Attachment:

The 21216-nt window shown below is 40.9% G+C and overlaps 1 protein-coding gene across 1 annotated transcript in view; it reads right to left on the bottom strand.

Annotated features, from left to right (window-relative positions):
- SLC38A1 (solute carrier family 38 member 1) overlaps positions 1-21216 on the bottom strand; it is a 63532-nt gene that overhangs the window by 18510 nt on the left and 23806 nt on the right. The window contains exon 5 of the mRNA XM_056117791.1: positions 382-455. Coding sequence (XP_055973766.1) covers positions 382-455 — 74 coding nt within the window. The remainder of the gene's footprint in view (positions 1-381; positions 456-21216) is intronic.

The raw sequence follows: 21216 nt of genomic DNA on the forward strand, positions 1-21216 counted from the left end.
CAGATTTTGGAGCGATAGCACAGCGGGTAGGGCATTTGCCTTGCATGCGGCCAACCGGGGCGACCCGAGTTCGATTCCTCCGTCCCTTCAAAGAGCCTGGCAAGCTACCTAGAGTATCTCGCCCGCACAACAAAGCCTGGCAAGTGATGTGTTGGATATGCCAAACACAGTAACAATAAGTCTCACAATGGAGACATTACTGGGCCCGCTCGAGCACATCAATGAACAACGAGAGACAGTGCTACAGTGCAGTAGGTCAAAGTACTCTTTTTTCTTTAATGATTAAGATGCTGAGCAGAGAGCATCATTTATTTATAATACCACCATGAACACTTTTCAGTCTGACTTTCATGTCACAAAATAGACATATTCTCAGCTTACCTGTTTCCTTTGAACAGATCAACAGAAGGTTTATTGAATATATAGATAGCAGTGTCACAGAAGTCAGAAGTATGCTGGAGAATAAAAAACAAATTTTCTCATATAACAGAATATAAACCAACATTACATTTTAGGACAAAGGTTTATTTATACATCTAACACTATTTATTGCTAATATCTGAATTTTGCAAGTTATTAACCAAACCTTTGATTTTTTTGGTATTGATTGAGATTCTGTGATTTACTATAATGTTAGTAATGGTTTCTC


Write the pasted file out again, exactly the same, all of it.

The 21216-nt window shown below is 40.9% G+C and overlaps 1 protein-coding gene across 1 annotated transcript in view; it reads right to left on the bottom strand.

Annotated features, from left to right (window-relative positions):
- SLC38A1 (solute carrier family 38 member 1) overlaps positions 1-21216 on the bottom strand; it is a 63532-nt gene that overhangs the window by 18510 nt on the left and 23806 nt on the right. The window contains exon 5 of the mRNA XM_056117791.1: positions 382-455. Coding sequence (XP_055973766.1) covers positions 382-455 — 74 coding nt within the window. The remainder of the gene's footprint in view (positions 1-381; positions 456-21216) is intronic.

The raw sequence follows: 21216 nt of genomic DNA on the forward strand, positions 1-21216 counted from the left end.
CAGATTTTGGAGCGATAGCACAGCGGGTAGGGCATTTGCCTTGCATGCGGCCAACCGGGGCGACCCGAGTTCGATTCCTCCGTCCCTTCAAAGAGCCTGGCAAGCTACCTAGAGTATCTCGCCCGCACAACAAAGCCTGGCAAGTGATGTGTTGGATATGCCAAACACAGTAACAATAAGTCTCACAATGGAGACATTACTGGGCCCGCTCGAGCACATCAATGAACAACGAGAGACAGTGCTACAGTGCAGTAGGTCAAAGTACTCTTTTTTCTTTAATGATTAAGATGCTGAGCAGAGAGCATCATTTATTTATAATACCACCATGAACACTTTTCAGTCTGACTTTCATGTCACAAAATAGACATATTCTCAGCTTACCTGTTTCCTTTGAACAGATCAACAGAAGGTTTATTGAATATATAGATAGCAGTGTCACAGAAGTCAGAAGTATGCTGGAGAATAAAAAACAAATTTTCTCATATAACAGAATATAAACCAACATTACATTTTAGGACAAAGGTTTATTTATACATCTAACACTATTTATTGCTAATATCTGAATTTTGCAAGTTATTAACCAAACCTTTGATTTTTTTGGTATTGATTGAGATTCTGTGATTTACTATAATGTTAGTAATGGTTTCTC